Recorded message also exhorts Muslims unwilling to emigrate to fight for ‘caliphate’ in their own lands.
The leader of the Islamic State group Abu Bakr al-Baghdadi on Thursday urged Muslims to emigrate to his self-proclaimed “caliphate,” in the jihadist supremo’s first audio recording in six months.
“And we call upon every Muslim in every place to perform hijrah [emigration] to the Islamic State or fight in his land wherever that may be,” he said.
The voice reading the half-hour speech appeared to match previous audio recordings of Baghdadi, the latest of which was released in mid-November. As did his previous speech, the audio tape recording released on Thursday comes a few days after media reports that he might have been seriously wounded in a strike by the U.S.-led coalition bombing I.S. in Iraq and Syria.
There was no way for AFP to immediately authenticate the latest recording nor date it but Baghdadi speaks of developments in Yemen, where Saudi-led forces launched an air campaign against Shia rebels in late March, that suggest it is recent. Echoing his previous exhortations, Baghdadi said moving to the caliphate he declared over parts of Iraq and Syria in June 2014 or waging jihad at home was an obligation for Muslims.
“Has the time not come for you to know that there is no might nor honor nor safety nor rights for you except in the shade of the Caliphate?” he said in the speech, transcripts of which were released in five languages. “O Muslims, Islam was never for a day the religion of peace. Islam is the religion of war,” he said, calling for mass mobilization on the battlefield.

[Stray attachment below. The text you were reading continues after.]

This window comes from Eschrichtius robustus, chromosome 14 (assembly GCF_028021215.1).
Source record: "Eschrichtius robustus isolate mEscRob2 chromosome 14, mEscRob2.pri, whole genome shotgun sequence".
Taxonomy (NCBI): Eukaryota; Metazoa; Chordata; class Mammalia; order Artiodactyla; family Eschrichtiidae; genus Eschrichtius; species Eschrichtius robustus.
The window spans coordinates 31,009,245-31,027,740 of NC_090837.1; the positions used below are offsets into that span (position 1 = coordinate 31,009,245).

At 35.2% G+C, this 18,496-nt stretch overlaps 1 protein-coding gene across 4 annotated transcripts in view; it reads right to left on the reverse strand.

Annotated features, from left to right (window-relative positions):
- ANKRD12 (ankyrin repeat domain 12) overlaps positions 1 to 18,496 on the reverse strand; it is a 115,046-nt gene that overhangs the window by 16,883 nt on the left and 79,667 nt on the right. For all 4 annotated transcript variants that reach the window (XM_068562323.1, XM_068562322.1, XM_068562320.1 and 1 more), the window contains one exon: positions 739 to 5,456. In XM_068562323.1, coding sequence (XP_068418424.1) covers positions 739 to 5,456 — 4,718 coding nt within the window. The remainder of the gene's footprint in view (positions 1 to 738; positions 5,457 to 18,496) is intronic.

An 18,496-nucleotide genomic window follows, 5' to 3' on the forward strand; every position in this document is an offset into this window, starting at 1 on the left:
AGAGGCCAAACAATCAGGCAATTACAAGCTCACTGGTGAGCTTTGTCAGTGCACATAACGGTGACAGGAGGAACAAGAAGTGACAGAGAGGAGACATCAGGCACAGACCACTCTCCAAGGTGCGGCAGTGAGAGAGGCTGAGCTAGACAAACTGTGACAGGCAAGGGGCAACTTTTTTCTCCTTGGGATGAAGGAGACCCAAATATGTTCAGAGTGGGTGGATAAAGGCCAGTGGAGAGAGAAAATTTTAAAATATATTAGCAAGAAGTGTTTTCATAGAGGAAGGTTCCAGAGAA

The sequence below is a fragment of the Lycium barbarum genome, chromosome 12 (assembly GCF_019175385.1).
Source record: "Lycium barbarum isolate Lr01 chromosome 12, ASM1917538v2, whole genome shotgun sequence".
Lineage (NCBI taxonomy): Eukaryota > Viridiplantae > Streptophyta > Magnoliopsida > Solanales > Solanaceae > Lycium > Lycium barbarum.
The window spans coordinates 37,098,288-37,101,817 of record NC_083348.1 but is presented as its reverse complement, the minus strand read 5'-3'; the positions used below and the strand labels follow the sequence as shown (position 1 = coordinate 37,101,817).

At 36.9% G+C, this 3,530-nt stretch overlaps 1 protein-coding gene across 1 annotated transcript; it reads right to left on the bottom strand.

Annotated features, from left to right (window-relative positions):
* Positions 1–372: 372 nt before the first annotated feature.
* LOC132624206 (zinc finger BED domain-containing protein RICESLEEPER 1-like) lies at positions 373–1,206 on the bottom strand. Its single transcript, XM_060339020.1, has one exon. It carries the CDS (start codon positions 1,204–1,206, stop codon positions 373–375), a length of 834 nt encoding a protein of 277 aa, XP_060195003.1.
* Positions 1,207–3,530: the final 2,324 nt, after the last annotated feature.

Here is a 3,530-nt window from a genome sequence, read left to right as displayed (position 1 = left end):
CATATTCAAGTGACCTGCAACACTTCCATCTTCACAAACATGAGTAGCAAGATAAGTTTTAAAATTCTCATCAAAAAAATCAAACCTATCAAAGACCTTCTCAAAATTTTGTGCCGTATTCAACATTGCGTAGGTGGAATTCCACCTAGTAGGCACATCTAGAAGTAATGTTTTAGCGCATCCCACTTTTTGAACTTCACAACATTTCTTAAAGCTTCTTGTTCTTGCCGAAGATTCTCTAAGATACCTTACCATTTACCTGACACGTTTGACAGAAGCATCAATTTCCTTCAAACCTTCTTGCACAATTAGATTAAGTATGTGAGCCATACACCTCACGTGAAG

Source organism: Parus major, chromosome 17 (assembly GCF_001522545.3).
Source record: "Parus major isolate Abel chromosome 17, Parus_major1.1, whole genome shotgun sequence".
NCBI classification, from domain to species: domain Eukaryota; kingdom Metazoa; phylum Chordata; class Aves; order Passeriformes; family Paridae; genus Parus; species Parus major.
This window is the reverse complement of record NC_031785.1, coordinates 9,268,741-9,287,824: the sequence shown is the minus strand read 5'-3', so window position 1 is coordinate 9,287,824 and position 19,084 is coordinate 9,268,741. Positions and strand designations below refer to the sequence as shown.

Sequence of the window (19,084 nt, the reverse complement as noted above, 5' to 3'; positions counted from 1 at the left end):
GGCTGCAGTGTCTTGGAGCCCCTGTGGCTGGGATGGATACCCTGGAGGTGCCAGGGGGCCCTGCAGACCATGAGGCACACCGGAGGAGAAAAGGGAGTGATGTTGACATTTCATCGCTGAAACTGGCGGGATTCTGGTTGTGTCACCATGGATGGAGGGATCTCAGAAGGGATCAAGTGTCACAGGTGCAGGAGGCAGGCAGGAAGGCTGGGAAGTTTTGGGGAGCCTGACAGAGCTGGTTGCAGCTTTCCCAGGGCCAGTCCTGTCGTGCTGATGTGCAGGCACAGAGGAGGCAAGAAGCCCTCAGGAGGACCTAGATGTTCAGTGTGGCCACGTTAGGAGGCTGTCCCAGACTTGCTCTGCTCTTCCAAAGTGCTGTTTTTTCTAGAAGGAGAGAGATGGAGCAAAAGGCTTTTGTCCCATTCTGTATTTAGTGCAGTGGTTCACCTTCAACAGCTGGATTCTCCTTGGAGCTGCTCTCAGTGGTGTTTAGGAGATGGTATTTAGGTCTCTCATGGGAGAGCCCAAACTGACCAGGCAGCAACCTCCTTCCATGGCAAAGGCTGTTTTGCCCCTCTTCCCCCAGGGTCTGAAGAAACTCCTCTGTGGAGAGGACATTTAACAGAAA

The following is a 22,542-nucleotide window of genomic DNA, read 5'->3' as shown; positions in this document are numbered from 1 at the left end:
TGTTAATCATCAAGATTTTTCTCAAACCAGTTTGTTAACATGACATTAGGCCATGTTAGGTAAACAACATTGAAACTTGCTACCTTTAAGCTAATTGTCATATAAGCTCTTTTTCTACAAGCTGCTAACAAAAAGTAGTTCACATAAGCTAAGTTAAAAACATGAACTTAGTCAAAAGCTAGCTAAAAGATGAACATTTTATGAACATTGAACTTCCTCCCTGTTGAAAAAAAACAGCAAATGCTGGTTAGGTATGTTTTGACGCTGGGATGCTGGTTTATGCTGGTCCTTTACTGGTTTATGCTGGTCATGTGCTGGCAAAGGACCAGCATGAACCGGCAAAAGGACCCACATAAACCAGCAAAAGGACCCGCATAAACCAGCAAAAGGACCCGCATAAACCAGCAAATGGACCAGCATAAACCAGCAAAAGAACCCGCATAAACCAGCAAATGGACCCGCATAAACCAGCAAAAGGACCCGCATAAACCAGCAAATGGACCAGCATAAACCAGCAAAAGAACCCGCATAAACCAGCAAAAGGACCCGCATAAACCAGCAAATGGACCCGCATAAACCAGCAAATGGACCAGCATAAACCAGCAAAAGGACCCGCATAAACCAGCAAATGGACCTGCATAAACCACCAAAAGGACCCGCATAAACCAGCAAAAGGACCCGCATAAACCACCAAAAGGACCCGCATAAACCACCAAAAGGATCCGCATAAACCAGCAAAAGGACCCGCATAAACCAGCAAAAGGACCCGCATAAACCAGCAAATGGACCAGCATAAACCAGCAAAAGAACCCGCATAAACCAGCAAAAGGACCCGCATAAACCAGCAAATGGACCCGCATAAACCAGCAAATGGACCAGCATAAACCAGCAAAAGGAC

He criticized Sunni civilians fleeing fighting in the western province of Anbar to seek shelter in Baghdad and other government-controlled areas. “So return to your lands, and remain in your homes, and seek shelter—after first seeking shelter with Allah—with your people in the Islamic State, for you will find therein, by Allah’s permission, a warm embrace and a safe refuge,” he said.
Baghdadi lashed out at Saudi Arabia’s rulers, accusing them of launching their air campaign against the Shia Houthi rebels in Yemen only to please the West.
“Their war is nothing but an attempt to prove themselves once again to their masters from amongst the Jews and Crusaders,” he said. “It is nothing but a desperate attempt to turn the Muslims away from the Islamic State.”
He also warned that I.S. would carry out more prison breaks, which have become one of the group’s trademarks. “I will not forget to mention the captives in the prisons of the apostate tyrants everywhere,” the I.S. leader said. “We will not hold back any strength or spare any effort or miss any opportunity, until we free the last one of you, with Allah’s permission,” he said.
More than 40 inmates, including I.S. militants, escaped in a prison break, which I.S. claimed last week in the Iraqi town of Khalis.
The group, which already controlled parts of Syria, swept across the Sunni heartland of Iraq last year before proclaiming a “caliphate” and drawing record numbers of foreign fighters. A U.S.-led air campaign launched in August helped the central government in Baghdad and the autonomous Kurds in the north to turn the tide on I.S.
The jihadists have since lost significant ground but still hold the vast province of Anbar and Mosul, the country’s second city where Baghdadi was last seen in public in July. The I.S. leader said in his speech he thought anti-I.S. forces would attack the group’s strongholds in Syria before Mosul. “We believe that their mobilization will be for Raqa and Aleppo before Mosul. So be cautious,” he said.
Baghdadi praised the fighters in Anbar, who have largely held their ground despite coalition strikes and government-led ground operations. In some parts of the province, I.S. fighters have continued to advance and Baghdadi egged them on to push towards Baghdad and the holy Shia city of Karbala.